The Free Application for Federal Student Aid, or FAFSA, is an application that families or individuals complete to apply for federal grants, loans or work-study funds for college tuition and fees. The application process is free, and it is managed though the U.S. Department of Education.
The U.S. Department of Education provides approximately $150 billion in student assistance each year; however, it is important to understand how your FAFSA eligibility is determined. It is also important to know how to track your status.
Your eligibility will always depend on your current financial status and your current financial needs based on the information you submit during the application process. Applicants may either be eligible for student grants, which do not have to be paid back, or student loans, which do require repayment. Your eligibility is determined by your Expected Family Contribution.
What Is Your EFC?
In order to be eligible for student aid, you must first determine your Expected Family Contribution (EFC). Your EFC is an index score and will be used to determine your level of financial need. The EFC will then determine how much financial aid you are eligible for.
The EFC is comprised of you and your family’s taxable income, assets and any other benefits anyone receives. This may include social security or unemployment benefits. It also takes into consideration the cost of attendance, your family’s size and the number of family members that will be attending school.
What Does EFC Mean?
Once calculated, the EFC will essentially mean whether or not you are eligible for federal student aid. Eligible applicants may receive Pell Grants or subsidized student loans, but ineligible applicants may apply for scholarships or non-subsidized loans. If you are eligible, the EFC will determine exactly how much financial aid you can get.
EFC Calculations and Eligibility
The EFC is used to determine your eligibility for federal student aid. There is a specific formula used to determine your eligibility. EFC is calculated by taking the Cost of Attendance (COA) and subtracting the EFC.
COA – EFC = Eligibility Determination
Your EFC score can improve, increasing your eligibility for financial aid. Ways to improve your EFC score include paying off large debts and delaying big ticket purchases, such as buying a car, until after you have completed the FAFSA application process.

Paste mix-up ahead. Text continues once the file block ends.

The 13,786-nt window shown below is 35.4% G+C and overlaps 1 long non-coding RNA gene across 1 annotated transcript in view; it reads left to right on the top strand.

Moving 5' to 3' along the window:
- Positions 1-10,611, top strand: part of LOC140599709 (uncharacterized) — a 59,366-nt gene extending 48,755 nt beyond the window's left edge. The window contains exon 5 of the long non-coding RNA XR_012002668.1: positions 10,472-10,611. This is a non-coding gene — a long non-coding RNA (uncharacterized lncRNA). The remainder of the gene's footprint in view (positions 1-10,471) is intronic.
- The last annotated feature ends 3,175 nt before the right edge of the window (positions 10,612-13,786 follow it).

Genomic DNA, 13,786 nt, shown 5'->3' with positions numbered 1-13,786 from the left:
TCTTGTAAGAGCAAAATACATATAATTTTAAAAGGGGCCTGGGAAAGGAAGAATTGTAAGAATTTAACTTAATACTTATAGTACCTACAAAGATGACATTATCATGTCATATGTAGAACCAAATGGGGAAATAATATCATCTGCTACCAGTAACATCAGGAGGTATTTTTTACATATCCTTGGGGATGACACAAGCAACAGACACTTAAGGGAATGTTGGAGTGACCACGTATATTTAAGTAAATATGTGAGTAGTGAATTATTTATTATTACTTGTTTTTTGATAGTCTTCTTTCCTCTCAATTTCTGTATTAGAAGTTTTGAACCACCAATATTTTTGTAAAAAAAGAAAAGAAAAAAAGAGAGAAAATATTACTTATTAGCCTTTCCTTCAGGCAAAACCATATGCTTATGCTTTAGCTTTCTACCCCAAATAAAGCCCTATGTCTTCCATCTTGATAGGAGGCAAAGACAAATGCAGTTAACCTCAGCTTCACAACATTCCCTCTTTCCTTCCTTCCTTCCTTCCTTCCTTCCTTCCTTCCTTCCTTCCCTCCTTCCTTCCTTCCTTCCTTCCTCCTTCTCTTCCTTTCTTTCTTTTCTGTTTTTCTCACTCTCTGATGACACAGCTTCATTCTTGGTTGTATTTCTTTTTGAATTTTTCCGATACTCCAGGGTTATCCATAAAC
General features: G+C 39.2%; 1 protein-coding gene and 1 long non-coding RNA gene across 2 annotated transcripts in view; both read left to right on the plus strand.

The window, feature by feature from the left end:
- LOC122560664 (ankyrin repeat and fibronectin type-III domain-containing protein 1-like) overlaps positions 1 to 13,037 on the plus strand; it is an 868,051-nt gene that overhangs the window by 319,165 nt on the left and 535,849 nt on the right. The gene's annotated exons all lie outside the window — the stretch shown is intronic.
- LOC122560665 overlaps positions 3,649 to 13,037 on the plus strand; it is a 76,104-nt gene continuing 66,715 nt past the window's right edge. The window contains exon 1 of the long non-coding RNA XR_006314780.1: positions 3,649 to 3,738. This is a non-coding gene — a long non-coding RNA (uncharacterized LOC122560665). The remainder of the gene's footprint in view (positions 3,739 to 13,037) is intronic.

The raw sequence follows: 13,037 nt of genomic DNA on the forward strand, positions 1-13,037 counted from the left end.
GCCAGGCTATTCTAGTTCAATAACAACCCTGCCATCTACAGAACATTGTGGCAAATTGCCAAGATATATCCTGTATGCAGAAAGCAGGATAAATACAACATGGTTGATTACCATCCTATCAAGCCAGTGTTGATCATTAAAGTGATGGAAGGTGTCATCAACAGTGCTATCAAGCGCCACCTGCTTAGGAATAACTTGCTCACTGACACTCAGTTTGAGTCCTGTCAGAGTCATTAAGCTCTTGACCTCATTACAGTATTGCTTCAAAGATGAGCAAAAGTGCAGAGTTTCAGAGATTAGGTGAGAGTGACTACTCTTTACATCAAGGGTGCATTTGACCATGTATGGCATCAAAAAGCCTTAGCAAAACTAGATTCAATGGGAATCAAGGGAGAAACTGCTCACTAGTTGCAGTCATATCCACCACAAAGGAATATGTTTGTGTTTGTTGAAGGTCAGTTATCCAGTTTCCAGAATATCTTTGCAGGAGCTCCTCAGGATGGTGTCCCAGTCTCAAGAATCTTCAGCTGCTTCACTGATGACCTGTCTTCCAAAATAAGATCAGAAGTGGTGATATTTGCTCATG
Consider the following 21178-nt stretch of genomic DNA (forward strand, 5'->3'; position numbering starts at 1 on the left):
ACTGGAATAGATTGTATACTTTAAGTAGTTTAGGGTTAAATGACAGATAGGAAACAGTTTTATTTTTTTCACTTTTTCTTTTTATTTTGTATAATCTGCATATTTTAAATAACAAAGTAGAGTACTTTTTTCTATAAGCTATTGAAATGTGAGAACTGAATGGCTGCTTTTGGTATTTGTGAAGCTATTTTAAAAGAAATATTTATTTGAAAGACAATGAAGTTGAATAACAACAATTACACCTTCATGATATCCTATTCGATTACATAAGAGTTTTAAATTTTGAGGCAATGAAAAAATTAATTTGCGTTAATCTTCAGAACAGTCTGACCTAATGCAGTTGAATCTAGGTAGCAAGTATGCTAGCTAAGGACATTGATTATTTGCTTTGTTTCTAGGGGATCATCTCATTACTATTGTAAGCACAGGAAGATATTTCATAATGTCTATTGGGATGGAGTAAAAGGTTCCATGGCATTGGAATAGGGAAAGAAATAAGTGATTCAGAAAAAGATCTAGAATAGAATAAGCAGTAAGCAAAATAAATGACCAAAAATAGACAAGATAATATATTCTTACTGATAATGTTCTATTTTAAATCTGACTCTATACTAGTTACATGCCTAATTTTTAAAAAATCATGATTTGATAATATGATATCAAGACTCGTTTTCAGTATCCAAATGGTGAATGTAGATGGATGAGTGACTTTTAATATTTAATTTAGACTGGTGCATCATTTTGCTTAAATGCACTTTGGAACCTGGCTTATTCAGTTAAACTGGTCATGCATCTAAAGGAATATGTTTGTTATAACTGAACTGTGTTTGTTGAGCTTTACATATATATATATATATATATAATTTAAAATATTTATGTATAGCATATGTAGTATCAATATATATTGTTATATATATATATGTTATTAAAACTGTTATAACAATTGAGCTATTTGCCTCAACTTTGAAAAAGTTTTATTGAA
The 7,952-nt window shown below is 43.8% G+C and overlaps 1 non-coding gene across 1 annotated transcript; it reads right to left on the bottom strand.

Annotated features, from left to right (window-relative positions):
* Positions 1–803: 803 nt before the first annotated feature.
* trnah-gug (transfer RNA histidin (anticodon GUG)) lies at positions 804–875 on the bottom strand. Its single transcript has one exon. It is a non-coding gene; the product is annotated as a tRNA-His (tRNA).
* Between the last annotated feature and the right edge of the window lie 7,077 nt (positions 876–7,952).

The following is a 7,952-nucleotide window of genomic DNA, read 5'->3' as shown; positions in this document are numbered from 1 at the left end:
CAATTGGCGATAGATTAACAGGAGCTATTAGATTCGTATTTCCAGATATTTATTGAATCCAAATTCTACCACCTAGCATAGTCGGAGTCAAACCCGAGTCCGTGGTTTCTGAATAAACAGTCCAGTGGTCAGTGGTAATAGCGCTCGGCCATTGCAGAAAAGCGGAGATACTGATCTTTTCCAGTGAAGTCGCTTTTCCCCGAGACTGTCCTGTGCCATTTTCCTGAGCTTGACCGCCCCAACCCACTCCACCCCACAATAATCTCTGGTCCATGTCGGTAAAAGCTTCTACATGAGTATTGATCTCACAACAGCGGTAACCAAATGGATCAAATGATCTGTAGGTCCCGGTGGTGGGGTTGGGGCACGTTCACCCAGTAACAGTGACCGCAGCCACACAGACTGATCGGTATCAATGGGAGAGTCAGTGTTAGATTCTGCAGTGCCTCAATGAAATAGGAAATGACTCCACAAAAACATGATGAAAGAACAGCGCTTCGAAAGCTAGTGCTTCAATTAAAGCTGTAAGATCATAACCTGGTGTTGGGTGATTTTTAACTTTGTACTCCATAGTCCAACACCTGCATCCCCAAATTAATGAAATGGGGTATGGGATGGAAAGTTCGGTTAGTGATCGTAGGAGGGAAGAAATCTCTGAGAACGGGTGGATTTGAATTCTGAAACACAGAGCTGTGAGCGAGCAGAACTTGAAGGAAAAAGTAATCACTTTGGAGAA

Where Can You Find Your EFC?
Once you have completed the FAFSA application process, you will receive a Student Aid Report which will include your EFC. Where is the the EFC on the FAFSA? Your EFC will be displayed in the upper right-hand corner of the Student Aid Report (SAR). If the EFC is not there, it means that your application is not complete.
Check Your Status In Person
Once you have submitted your FAFSA application, it is important to regularly check the status. One way to check the status of your FAFSA application is to visit the financial aid office at your school. Be sure to bring copies of pertinent information including your FAFSA ID. If there are funds that have been disbursed directly to your school, you may check the status of the disbursement directly at your financial aid office.
The other option is to check the status of your FAFSA application online. The first step is to log in on the FAFSA homepage. Once you complete the FAFSA login, then locate the “My FAFSA” page and click to access it, however, it may display automatically once you log in.
Check By Phone
Lastly, you may check the status of your FAFSA application and to get your complete SAR, by calling the Federal Student Aid Information Center using the toll-free number: (800) 433-3243. To ensure a successful call, be sure to have your full name, date of birth, social security number and your FAFSA ID available. You will not be able to access your account and check your status without this information.
Melanie Forstall has a doctorate in education and has worked in the field of education for over 20 years. She has been a teacher, grant writer, program director, and higher education instructor. She is a freelance writer specializing in education, and education related content. She writes for We Are Teachers, School Leaders Now, Classroom, Pocket Sense, local parenting magazines, and other professional academic outlets. Additionally, she has co-authored book chapters specializing in providing services for students with disabilities.